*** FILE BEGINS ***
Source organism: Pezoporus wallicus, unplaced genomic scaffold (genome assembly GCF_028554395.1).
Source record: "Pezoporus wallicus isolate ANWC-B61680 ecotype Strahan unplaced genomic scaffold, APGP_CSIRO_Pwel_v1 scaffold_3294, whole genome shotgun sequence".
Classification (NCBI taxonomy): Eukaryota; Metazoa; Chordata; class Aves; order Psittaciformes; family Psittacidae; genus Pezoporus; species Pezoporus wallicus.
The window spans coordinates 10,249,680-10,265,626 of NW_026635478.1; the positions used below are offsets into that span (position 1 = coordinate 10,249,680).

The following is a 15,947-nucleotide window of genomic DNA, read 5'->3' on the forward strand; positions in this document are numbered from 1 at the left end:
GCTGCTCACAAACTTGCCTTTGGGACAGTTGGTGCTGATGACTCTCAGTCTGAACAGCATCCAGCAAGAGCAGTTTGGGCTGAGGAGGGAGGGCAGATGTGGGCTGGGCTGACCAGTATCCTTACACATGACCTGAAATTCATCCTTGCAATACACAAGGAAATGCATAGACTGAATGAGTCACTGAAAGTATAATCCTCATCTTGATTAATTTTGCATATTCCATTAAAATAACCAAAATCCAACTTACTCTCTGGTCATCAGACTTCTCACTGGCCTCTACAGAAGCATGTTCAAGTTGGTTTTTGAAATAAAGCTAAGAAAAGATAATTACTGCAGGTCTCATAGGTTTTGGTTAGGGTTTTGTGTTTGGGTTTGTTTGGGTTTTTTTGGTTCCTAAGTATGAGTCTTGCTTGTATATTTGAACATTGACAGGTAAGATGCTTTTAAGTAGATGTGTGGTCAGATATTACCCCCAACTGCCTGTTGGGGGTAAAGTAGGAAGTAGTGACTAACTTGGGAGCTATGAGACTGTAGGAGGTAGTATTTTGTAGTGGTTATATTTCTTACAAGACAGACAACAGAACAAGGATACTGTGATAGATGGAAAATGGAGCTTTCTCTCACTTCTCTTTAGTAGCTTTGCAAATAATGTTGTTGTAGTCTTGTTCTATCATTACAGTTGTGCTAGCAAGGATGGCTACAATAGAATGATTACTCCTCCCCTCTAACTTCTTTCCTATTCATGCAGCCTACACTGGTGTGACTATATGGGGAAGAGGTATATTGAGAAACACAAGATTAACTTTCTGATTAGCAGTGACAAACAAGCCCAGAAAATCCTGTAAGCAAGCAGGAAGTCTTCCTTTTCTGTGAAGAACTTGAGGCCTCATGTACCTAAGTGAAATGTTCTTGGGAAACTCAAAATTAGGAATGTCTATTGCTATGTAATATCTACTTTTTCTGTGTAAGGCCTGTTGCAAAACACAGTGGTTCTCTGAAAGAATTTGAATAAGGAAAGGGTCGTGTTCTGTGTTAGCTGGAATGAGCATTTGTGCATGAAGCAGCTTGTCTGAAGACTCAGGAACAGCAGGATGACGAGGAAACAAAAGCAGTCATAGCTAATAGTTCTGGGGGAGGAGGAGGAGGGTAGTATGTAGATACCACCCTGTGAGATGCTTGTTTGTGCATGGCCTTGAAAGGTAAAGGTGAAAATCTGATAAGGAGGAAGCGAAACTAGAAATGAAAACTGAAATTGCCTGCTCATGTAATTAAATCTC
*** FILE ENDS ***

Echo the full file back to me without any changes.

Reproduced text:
Source organism: Pezoporus wallicus, unplaced genomic scaffold (genome assembly GCF_028554395.1).
Source record: "Pezoporus wallicus isolate ANWC-B61680 ecotype Strahan unplaced genomic scaffold, APGP_CSIRO_Pwel_v1 scaffold_3294, whole genome shotgun sequence".
Classification (NCBI taxonomy): Eukaryota; Metazoa; Chordata; class Aves; order Psittaciformes; family Psittacidae; genus Pezoporus; species Pezoporus wallicus.
The window spans coordinates 10,249,680-10,265,626 of NW_026635478.1; the positions used below are offsets into that span (position 1 = coordinate 10,249,680).

The following is a 15,947-nucleotide window of genomic DNA, read 5'->3' on the forward strand; positions in this document are numbered from 1 at the left end:
GCTGCTCACAAACTTGCCTTTGGGACAGTTGGTGCTGATGACTCTCAGTCTGAACAGCATCCAGCAAGAGCAGTTTGGGCTGAGGAGGGAGGGCAGATGTGGGCTGGGCTGACCAGTATCCTTACACATGACCTGAAATTCATCCTTGCAATACACAAGGAAATGCATAGACTGAATGAGTCACTGAAAGTATAATCCTCATCTTGATTAATTTTGCATATTCCATTAAAATAACCAAAATCCAACTTACTCTCTGGTCATCAGACTTCTCACTGGCCTCTACAGAAGCATGTTCAAGTTGGTTTTTGAAATAAAGCTAAGAAAAGATAATTACTGCAGGTCTCATAGGTTTTGGTTAGGGTTTTGTGTTTGGGTTTGTTTGGGTTTTTTTGGTTCCTAAGTATGAGTCTTGCTTGTATATTTGAACATTGACAGGTAAGATGCTTTTAAGTAGATGTGTGGTCAGATATTACCCCCAACTGCCTGTTGGGGGTAAAGTAGGAAGTAGTGACTAACTTGGGAGCTATGAGACTGTAGGAGGTAGTATTTTGTAGTGGTTATATTTCTTACAAGACAGACAACAGAACAAGGATACTGTGATAGATGGAAAATGGAGCTTTCTCTCACTTCTCTTTAGTAGCTTTGCAAATAATGTTGTTGTAGTCTTGTTCTATCATTACAGTTGTGCTAGCAAGGATGGCTACAATAGAATGATTACTCCTCCCCTCTAACTTCTTTCCTATTCATGCAGCCTACACTGGTGTGACTATATGGGGAAGAGGTATATTGAGAAACACAAGATTAACTTTCTGATTAGCAGTGACAAACAAGCCCAGAAAATCCTGTAAGCAAGCAGGAAGTCTTCCTTTTCTGTGAAGAACTTGAGGCCTCATGTACCTAAGTGAAATGTTCTTGGGAAACTCAAAATTAGGAATGTCTATTGCTATGTAATATCTACTTTTTCTGTGTAAGGCCTGTTGCAAAACACAGTGGTTCTCTGAAAGAATTTGAATAAGGAAAGGGTCGTGTTCTGTGTTAGCTGGAATGAGCATTTGTGCATGAAGCAGCTTGTCTGAAGACTCAGGAACAGCAGGATGACGAGGAAACAAAAGCAGTCATAGCTAATAGTTCTGGGGGAGGAGGAGGAGGGTAGTATGTAGATACCACCCTGTGAGATGCTTGTTTGTGCATGGCCTTGAAAGGTAAAGGTGAAAATCTGATAAGGAGGAAGCGAAACTAGAAATGAAAACTGAAATTGCCTGCTCATGTAATTAAATCTC